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Dana International: “The laws have changed, sexual predators will pay for their actions.”

#MeToo: Following the sexual misconduct allegations against Hollywood producer Harvey Weinstein, American women of all ages and backgrounds shared achingly painful stories of sexual harassment and assault. The growing number of voices inspired women in Israel to come out with their own sexual harassment stories. Transgender Israeli singer Dana International wrote about the growing movement of women on Israeli newspaper Yedioth Ahronot.

Photo credit: Vardi Kahana

Over the last week, I read the many words written in pain, courageously and honestly by familiar, strong and beloved women who were sexually assaulted here in Israel and around the world. The wording is different, the places are different, periods and times are different – and yet it’s all the same. All the stories are one story, and the time has come for it to be heard and shaken and horrified, to shock and embarrass those who should be ashamed, and to give courage and strength to those who still need it. Those who have been through it: You are not alone.

I have the feeling that people like me experienced sexual harassment more blatantly and directly. I have a feeling that our sexuality, which is more out in the open, more exposed, and more courageous, gives others the feeling that it’s okay [to harass]. I know it well. The blunt words, the hug that makes two steps forward, the seemingly friendly kiss that becomes intrusive and violent.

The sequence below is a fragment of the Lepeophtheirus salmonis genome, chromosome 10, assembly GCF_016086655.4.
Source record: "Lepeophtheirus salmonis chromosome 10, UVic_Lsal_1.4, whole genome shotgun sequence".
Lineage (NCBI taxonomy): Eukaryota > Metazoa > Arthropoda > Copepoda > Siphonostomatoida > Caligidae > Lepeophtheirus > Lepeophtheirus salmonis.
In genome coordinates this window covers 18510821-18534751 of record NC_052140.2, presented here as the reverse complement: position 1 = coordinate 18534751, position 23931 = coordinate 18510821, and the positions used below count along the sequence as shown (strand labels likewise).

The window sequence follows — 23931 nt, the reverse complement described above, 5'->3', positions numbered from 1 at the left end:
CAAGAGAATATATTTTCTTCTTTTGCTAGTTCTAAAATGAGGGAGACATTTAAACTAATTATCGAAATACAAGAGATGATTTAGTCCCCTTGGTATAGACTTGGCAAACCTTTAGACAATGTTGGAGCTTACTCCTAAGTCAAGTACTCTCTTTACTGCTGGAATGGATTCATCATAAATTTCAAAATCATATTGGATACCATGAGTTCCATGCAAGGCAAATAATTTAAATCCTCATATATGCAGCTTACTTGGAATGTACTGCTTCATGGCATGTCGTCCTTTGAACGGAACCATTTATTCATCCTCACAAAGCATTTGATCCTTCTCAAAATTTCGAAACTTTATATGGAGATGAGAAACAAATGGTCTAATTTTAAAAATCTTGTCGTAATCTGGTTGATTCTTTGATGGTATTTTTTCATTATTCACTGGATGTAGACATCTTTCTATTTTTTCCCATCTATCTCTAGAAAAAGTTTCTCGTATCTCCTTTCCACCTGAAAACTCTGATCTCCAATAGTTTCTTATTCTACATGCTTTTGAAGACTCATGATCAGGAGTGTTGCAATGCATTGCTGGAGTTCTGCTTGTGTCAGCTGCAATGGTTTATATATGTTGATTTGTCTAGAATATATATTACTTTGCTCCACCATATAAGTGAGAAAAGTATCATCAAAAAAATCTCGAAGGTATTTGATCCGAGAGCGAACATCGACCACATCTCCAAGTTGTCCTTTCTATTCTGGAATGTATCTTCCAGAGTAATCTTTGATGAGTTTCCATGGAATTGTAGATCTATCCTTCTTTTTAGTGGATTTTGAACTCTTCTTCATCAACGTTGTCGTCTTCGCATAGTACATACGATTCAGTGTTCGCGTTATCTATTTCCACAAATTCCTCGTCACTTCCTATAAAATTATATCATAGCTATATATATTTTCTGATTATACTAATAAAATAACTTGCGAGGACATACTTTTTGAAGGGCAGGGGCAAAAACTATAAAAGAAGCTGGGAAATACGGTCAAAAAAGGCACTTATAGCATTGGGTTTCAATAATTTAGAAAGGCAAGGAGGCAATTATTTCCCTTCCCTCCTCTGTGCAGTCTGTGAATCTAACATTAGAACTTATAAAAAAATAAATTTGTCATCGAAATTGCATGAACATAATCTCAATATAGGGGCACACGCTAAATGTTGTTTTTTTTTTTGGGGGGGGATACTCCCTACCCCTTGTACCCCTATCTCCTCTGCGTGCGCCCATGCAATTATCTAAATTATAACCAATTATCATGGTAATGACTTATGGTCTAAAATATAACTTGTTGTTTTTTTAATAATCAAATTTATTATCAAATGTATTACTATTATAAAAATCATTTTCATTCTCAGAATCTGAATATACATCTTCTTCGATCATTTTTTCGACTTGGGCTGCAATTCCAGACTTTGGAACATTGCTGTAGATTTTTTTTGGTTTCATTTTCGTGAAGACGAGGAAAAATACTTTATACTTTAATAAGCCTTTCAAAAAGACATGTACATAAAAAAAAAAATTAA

I remember quite a few of them. The last time it was a soundman who asked for a lift after a show. I sat in the dark back seat of the van, and suddenly I felt his hands beginning to climb on top of me. I was shocked. This of course didn’t last, but there was still a sense of shame that he had decided to do it because somehow it was clear to him that I would bow down, that I wanted to.

It also seems to me that I am among the not-so-many who have experienced these humiliations publicly. In interviews I was asked questions that male singers would never be asked. The most memorable case was at the beginning of my career, when TV host Dudu Topaz hosted me on his primetime show and said to me: It’s time you told us what you have down there. Did you cut it or didn’t you cut it? I shrank with shame, I felt insulted and angry at something so violent and coarse, but yet I was trying to smile as if it was nothing.

I know how to defend myself, but I don’t know how to overcome the feeling of humiliation and disgust. And these feelings must not be allowed to win because the real humiliated ones are not us. And for those who dare to humiliate himself and do these things, you should know that the laws have changed and that they will pay for their actions. Their friends, their acquaintances, their family – everyone will know what they did. Because we are not going to be silent anymore.